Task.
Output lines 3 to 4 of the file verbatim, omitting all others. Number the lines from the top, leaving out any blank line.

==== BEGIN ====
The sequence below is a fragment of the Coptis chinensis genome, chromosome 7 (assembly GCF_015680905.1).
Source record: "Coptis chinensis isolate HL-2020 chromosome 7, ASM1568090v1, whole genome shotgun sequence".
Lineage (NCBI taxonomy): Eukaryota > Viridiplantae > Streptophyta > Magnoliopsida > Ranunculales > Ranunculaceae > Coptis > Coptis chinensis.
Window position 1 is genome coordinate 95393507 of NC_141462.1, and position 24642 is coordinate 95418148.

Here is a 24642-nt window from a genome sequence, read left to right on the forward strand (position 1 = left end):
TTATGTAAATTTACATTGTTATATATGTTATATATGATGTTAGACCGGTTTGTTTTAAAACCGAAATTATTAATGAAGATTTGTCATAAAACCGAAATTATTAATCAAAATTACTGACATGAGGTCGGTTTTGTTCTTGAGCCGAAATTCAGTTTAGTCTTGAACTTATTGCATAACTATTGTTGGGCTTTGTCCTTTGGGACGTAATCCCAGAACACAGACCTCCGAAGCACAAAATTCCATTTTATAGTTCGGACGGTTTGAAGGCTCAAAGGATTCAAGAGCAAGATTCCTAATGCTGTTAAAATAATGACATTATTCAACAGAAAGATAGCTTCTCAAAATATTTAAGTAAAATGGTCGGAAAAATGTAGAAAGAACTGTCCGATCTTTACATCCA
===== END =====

Lineage (NCBI taxonomy): Eukaryota > Viridiplantae > Streptophyta > Magnoliopsida > Ranunculales > Ranunculaceae > Coptis > Coptis chinensis.
Window position 1 is genome coordinate 95393507 of NC_141462.1, and position 24642 is coordinate 95418148.